Second Amendment
Act 393 by Sen. Hutchinson allows school district staff with a concealed carry permit to bring firearms to campus. This benefits especially smaller schools that don’t have resources in their budgets to hire a full-time security guard.
            Act 828 by Rep. Hammer is a “deadly force” bill that amends current law, which says a person may not use deadly force in self defense if they can retreat. HB 1203 adds language, saying a person is not required to retreat, and therefore may use deadly force, if he cannot retreat “with complete safety.”
            Act 1073 by Rep. Tosh benefits people who have been sued in civil court for use of deadly force in self defense. 
It grants them immunity from civil suits if their use of deadly force was in accordance with criminal statutes that allow the use of deadly force in self defense or in defense of other people. Act 1073 awards them attorneys’ fees if they prevail.

Criminal Law
Act 543 by Sen. Ingram expands the collection of DNA samples to include anyone arrested on felony charges and not just those arrested for violent crimes.
Across the country there are reports of how DNA sampling has enabled the police to solve murders, assaults, rapes and other violent crimes. It has happened after the police arrested someone for a crime such as burglary or theft and collected DNA samples. The suspects’ DNA matched samples from other crimes and police were able to confirm that they had caught a dangerous, repeat offender.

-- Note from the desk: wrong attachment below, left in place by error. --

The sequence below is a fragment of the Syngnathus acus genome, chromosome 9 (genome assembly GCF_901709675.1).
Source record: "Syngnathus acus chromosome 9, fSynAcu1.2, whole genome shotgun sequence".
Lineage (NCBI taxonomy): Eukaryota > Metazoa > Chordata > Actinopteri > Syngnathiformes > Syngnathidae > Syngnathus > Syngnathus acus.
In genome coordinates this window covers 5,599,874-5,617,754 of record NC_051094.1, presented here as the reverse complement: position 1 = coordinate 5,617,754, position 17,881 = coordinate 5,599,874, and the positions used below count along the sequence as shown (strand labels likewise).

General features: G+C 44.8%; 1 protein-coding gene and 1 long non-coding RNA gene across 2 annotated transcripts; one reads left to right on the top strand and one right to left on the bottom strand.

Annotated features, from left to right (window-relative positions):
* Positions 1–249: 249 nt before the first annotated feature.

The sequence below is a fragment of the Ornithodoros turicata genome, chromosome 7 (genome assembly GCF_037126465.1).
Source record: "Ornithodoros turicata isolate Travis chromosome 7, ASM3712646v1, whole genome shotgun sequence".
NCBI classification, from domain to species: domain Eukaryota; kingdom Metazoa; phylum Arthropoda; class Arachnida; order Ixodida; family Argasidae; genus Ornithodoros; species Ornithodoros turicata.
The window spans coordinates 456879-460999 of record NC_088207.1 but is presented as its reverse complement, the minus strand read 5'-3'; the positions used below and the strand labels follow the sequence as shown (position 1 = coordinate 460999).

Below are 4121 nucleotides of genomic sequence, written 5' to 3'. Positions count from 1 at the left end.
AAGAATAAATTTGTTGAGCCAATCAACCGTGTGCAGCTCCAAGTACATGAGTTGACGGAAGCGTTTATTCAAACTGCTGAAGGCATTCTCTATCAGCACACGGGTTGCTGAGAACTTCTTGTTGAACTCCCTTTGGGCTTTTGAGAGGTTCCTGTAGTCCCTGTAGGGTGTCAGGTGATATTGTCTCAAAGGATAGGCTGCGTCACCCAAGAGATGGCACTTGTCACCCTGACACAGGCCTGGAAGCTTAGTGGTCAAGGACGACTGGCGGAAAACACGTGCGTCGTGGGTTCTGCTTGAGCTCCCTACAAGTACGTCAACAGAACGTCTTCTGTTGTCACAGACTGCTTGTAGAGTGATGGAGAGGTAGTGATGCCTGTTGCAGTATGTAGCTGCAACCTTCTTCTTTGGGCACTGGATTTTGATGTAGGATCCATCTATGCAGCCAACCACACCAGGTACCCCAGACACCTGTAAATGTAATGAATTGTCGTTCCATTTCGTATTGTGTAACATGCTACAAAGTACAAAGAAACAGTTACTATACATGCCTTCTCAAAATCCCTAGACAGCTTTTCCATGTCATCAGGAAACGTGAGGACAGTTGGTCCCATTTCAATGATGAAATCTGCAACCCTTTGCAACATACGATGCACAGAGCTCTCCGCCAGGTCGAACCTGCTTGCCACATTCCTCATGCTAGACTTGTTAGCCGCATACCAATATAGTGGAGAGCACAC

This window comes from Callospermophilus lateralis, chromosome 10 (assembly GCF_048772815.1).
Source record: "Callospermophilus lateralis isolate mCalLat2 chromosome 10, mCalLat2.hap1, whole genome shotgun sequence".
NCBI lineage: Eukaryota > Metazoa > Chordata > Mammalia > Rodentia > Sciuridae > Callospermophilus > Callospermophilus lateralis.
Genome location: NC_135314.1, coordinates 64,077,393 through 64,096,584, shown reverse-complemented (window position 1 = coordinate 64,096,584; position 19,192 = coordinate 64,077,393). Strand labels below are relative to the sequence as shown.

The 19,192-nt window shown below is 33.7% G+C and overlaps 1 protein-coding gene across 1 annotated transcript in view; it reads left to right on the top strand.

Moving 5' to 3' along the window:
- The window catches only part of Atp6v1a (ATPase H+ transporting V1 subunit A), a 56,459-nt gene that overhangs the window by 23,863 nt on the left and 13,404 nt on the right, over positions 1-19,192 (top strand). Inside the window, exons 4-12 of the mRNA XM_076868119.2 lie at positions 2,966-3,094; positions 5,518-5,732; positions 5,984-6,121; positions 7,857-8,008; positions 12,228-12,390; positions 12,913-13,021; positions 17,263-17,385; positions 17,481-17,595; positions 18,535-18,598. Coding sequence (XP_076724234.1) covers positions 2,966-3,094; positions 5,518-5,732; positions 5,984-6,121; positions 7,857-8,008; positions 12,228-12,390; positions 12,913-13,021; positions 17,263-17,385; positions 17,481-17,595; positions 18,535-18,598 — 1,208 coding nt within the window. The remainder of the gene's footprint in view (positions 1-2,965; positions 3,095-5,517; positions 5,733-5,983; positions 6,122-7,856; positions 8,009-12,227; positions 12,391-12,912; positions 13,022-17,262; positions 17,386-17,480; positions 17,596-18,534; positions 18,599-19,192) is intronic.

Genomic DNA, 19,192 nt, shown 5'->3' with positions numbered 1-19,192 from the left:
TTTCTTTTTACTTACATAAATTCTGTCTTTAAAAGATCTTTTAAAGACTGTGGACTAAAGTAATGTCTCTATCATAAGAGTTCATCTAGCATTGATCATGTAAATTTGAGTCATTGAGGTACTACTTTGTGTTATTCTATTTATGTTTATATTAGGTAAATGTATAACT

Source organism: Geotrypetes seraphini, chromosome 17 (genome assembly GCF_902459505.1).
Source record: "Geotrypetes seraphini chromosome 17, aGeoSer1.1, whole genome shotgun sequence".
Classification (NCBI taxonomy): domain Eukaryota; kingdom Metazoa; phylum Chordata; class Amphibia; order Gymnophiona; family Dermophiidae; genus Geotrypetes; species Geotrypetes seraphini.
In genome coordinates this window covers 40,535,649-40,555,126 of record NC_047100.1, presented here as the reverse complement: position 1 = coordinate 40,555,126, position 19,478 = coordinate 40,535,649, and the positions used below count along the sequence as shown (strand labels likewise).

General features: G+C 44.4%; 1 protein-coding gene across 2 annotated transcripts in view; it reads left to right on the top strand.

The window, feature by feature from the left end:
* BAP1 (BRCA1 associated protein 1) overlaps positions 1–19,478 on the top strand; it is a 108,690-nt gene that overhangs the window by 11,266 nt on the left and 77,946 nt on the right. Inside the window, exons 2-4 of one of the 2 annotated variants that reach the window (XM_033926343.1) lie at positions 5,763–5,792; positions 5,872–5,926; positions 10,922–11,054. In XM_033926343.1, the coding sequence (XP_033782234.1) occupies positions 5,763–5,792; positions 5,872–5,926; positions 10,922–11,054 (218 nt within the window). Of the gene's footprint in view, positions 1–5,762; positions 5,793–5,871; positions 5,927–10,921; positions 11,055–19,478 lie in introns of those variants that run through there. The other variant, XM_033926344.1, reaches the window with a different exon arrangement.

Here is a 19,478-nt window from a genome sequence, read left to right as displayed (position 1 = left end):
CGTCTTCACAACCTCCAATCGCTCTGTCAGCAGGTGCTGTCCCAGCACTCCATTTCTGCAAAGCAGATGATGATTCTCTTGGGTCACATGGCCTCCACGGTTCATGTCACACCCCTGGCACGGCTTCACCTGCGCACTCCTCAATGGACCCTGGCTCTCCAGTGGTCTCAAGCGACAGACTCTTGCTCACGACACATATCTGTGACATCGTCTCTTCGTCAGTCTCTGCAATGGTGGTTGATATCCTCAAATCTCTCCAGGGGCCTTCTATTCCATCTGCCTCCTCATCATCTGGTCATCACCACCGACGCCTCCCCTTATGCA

Act 973 by Sen. Hutchinson authorizes law enforcement officials to seek extended authority to monitor sex offenders. It requires prison officials to notify prosecuting attorneys when a registered sex offender is about to be released.
Prosecutors could then seek permission from circuit court for an extended period of supervision over the sex offender, even beyond the expiration of his initial parole date.
Act 1114 By Sen. Rapert provides immunity for people who call 911 to seek medical assistance for someone in danger from a drug overdose. 
It will be known as the Joshua Ashley-Pauley Act, after a young man in Conway who died of an overdose of prescription drugs, even though he and his friends were near the local hospital. They were afraid of getting in trouble until it was too late to save his life.

Act 377 by Rep. Cozart enables small schools to seek a waiver from the state Education Department when they are in jeopardy of being consolidated because their enrollment has fallen below 350 students. The districts must not be on probationary status for being in fiscal or academic distress.